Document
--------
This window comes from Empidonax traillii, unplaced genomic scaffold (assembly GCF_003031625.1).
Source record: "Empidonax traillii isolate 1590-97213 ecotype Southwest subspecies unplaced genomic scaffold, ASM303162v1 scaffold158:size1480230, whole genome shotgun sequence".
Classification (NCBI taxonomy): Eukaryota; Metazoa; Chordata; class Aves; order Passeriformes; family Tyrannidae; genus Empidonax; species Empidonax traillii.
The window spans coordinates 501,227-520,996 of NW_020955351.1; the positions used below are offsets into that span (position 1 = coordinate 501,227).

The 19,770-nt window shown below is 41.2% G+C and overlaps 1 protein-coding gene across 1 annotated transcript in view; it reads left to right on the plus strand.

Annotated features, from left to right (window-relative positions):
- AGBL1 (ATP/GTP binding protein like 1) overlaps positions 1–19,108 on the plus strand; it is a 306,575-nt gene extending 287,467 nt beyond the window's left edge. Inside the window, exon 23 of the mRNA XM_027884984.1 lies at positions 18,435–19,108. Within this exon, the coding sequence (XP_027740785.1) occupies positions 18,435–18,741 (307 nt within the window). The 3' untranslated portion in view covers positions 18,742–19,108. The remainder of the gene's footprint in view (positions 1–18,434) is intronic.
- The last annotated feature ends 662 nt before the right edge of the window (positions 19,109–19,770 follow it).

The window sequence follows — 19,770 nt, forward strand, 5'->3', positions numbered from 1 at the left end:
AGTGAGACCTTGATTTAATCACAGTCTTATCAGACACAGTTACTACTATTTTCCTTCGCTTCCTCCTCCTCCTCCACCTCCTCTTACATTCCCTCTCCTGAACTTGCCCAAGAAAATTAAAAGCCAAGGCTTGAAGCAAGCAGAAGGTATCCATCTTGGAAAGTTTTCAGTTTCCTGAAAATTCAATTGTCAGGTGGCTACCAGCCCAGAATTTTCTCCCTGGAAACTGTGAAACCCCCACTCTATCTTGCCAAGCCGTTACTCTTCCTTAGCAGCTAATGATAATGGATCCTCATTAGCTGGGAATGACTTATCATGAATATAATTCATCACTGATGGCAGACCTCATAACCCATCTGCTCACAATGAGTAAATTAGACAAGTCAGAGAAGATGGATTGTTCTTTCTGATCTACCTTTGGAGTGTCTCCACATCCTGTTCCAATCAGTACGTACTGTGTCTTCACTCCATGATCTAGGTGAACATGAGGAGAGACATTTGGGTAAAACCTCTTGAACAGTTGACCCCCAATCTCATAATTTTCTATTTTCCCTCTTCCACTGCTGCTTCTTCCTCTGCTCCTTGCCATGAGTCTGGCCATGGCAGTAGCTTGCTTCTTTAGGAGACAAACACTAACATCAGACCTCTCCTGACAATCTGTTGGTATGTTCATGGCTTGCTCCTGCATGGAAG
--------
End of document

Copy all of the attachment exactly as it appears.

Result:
This window comes from Empidonax traillii, unplaced genomic scaffold (assembly GCF_003031625.1).
Source record: "Empidonax traillii isolate 1590-97213 ecotype Southwest subspecies unplaced genomic scaffold, ASM303162v1 scaffold158:size1480230, whole genome shotgun sequence".
Classification (NCBI taxonomy): Eukaryota; Metazoa; Chordata; class Aves; order Passeriformes; family Tyrannidae; genus Empidonax; species Empidonax traillii.
The window spans coordinates 501,227-520,996 of NW_020955351.1; the positions used below are offsets into that span (position 1 = coordinate 501,227).

The 19,770-nt window shown below is 41.2% G+C and overlaps 1 protein-coding gene across 1 annotated transcript in view; it reads left to right on the plus strand.

Annotated features, from left to right (window-relative positions):
- AGBL1 (ATP/GTP binding protein like 1) overlaps positions 1–19,108 on the plus strand; it is a 306,575-nt gene extending 287,467 nt beyond the window's left edge. Inside the window, exon 23 of the mRNA XM_027884984.1 lies at positions 18,435–19,108. Within this exon, the coding sequence (XP_027740785.1) occupies positions 18,435–18,741 (307 nt within the window). The 3' untranslated portion in view covers positions 18,742–19,108. The remainder of the gene's footprint in view (positions 1–18,434) is intronic.
- The last annotated feature ends 662 nt before the right edge of the window (positions 19,109–19,770 follow it).

The window sequence follows — 19,770 nt, forward strand, 5'->3', positions numbered from 1 at the left end:
AGTGAGACCTTGATTTAATCACAGTCTTATCAGACACAGTTACTACTATTTTCCTTCGCTTCCTCCTCCTCCTCCACCTCCTCTTACATTCCCTCTCCTGAACTTGCCCAAGAAAATTAAAAGCCAAGGCTTGAAGCAAGCAGAAGGTATCCATCTTGGAAAGTTTTCAGTTTCCTGAAAATTCAATTGTCAGGTGGCTACCAGCCCAGAATTTTCTCCCTGGAAACTGTGAAACCCCCACTCTATCTTGCCAAGCCGTTACTCTTCCTTAGCAGCTAATGATAATGGATCCTCATTAGCTGGGAATGACTTATCATGAATATAATTCATCACTGATGGCAGACCTCATAACCCATCTGCTCACAATGAGTAAATTAGACAAGTCAGAGAAGATGGATTGTTCTTTCTGATCTACCTTTGGAGTGTCTCCACATCCTGTTCCAATCAGTACGTACTGTGTCTTCACTCCATGATCTAGGTGAACATGAGGAGAGACATTTGGGTAAAACCTCTTGAACAGTTGACCCCCAATCTCATAATTTTCTATTTTCCCTCTTCCACTGCTGCTTCTTCCTCTGCTCCTTGCCATGAGTCTGGCCATGGCAGTAGCTTGCTTCTTTAGGAGACAAACACTAACATCAGACCTCTCCTGACAATCTGTTGGTATGTTCATGGCTTGCTCCTGCATGGAAG